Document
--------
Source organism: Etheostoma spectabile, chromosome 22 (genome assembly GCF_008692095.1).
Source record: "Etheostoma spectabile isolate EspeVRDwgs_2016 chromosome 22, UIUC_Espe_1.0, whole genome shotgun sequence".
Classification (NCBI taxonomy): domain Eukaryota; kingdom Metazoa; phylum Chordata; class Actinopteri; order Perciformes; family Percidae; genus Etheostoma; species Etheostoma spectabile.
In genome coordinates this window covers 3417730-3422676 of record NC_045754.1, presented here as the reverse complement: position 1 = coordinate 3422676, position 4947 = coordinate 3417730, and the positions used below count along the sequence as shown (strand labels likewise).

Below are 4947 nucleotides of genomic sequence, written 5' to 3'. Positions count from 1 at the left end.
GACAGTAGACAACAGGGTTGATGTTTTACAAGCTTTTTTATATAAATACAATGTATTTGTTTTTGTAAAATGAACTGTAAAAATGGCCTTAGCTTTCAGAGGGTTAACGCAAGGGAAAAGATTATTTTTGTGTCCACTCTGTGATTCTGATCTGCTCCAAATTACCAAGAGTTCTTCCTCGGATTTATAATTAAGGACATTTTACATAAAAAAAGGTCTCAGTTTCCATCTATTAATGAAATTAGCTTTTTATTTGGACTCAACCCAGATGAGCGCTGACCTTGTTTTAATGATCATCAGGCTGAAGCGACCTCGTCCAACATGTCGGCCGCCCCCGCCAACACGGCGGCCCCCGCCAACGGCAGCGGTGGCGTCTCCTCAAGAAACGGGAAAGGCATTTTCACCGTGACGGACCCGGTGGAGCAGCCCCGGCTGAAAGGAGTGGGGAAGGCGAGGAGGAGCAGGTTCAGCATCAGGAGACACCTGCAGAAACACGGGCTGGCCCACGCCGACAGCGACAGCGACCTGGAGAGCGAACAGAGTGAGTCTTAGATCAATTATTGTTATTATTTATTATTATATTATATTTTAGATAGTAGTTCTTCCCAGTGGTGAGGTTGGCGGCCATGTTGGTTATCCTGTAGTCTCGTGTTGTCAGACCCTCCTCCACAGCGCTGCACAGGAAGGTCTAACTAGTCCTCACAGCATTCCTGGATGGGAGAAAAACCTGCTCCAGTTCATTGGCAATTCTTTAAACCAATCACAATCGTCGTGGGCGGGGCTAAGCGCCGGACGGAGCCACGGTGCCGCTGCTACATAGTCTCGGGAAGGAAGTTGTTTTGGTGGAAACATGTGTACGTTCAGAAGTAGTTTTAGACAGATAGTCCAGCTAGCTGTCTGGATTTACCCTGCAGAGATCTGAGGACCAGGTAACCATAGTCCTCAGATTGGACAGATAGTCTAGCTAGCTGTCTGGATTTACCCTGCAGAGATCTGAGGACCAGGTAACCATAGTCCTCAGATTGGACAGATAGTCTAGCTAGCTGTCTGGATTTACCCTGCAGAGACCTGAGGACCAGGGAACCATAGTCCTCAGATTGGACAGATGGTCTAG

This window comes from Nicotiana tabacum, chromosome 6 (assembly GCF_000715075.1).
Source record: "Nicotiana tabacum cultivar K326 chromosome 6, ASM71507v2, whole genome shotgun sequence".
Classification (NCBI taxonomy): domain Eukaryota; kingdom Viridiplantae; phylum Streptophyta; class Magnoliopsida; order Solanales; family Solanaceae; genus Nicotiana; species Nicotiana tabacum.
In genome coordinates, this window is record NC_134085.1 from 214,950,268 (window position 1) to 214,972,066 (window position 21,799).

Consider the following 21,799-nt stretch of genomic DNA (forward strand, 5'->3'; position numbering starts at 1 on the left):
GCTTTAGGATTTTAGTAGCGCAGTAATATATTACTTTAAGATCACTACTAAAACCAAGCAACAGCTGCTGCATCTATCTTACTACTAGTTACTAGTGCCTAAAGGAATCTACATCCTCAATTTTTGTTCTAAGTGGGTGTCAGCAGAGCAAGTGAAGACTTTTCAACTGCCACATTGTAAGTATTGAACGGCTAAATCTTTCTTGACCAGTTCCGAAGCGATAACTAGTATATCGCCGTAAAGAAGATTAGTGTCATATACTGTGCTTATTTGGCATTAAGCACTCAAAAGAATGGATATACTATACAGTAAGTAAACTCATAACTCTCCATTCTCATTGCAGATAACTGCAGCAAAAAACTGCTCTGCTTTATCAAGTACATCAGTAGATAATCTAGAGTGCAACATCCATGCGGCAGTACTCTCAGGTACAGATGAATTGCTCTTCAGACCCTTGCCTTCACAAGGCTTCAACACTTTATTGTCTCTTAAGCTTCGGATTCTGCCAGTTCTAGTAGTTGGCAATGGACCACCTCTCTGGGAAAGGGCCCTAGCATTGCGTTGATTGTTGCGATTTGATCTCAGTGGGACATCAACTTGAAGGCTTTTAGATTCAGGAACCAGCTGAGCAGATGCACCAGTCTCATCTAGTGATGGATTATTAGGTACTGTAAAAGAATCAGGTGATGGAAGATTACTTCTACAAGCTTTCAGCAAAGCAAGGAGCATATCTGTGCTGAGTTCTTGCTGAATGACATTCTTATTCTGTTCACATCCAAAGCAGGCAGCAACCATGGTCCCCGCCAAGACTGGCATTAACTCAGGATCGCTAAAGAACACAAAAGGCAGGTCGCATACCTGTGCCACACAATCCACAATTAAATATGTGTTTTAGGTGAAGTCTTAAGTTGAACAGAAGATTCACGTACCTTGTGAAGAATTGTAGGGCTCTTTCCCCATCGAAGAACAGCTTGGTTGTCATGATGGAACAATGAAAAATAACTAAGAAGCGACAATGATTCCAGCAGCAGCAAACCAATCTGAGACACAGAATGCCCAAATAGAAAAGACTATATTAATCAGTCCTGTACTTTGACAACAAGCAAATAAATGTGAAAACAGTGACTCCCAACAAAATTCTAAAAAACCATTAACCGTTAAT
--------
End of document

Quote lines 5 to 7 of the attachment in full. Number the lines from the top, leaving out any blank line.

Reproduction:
Below are 4947 nucleotides of genomic sequence, written 5' to 3'. Positions count from 1 at the left end.
GACAGTAGACAACAGGGTTGATGTTTTACAAGCTTTTTTATATAAATACAATGTATTTGTTTTTGTAAAATGAACTGTAAAAATGGCCTTAGCTTTCAGAGGGTTAACGCAAGGGAAAAGATTATTTTTGTGTCCACTCTGTGATTCTGATCTGCTCCAAATTACCAAGAGTTCTTCCTCGGATTTATAATTAAGGACATTTTACATAAAAAAAGGTCTCAGTTTCCATCTATTAATGAAATTAGCTTTTTATTTGGACTCAACCCAGATGAGCGCTGACCTTGTTTTAATGATCATCAGGCTGAAGCGACCTCGTCCAACATGTCGGCCGCCCCCGCCAACACGGCGGCCCCCGCCAACGGCAGCGGTGGCGTCTCCTCAAGAAACGGGAAAGGCATTTTCACCGTGACGGACCCGGTGGAGCAGCCCCGGCTGAAAGGAGTGGGGAAGGCGAGGAGGAGCAGGTTCAGCATCAGGAGACACCTGCAGAAACACGGGCTGGCCCACGCCGACAGCGACAGCGACCTGGAGAGCGAACAGAGTGAGTCTTAGATCAATTATTGTTATTATTTATTATTATATTATATTTTAGATAGTAGTTCTTCCCAGTGGTGAGGTTGGCGGCCATGTTGGTTATCCTGTAGTCTCGTGTTGTCAGACCCTCCTCCACAGCGCTGCACAGGAAGGTCTAACTAGTCCTCACAGCATTCCTGGATGGGAGAAAAACCTGCTCCAGTTCATTGGCAATTCTTTAAACCAATCACAATCGTCGTGGGCGGGGCTAAGCGCCGGACGGAGCCACGGTGCCGCTGCTACATAGTCTCGGGAAGGAAGTTGTTTTGGTGGAAACATGTGTACGTTCAGAAGTAGTTTTAGACAGATAGTCCAGCTAGCTGTCTGGATTTACCCTGCAGAGATCTGAGGACCAGGTAACCATAGTCCTCAGATTGGACAGATAGTCTAGCTAGCTGTCTGGATTTACCCTGCAGAGATCTGAGGACCAGGTAACCATAGTCCTCAGATTGGACAGATAGTCTAGCTAGCTGTCTGGATTTACCCTGCAGAGACCTGAGGACCAGGGAACCATAGTCCTCAGATTGGACAGATGGTCTAG

This window comes from Nicotiana tabacum, chromosome 6 (assembly GCF_000715075.1).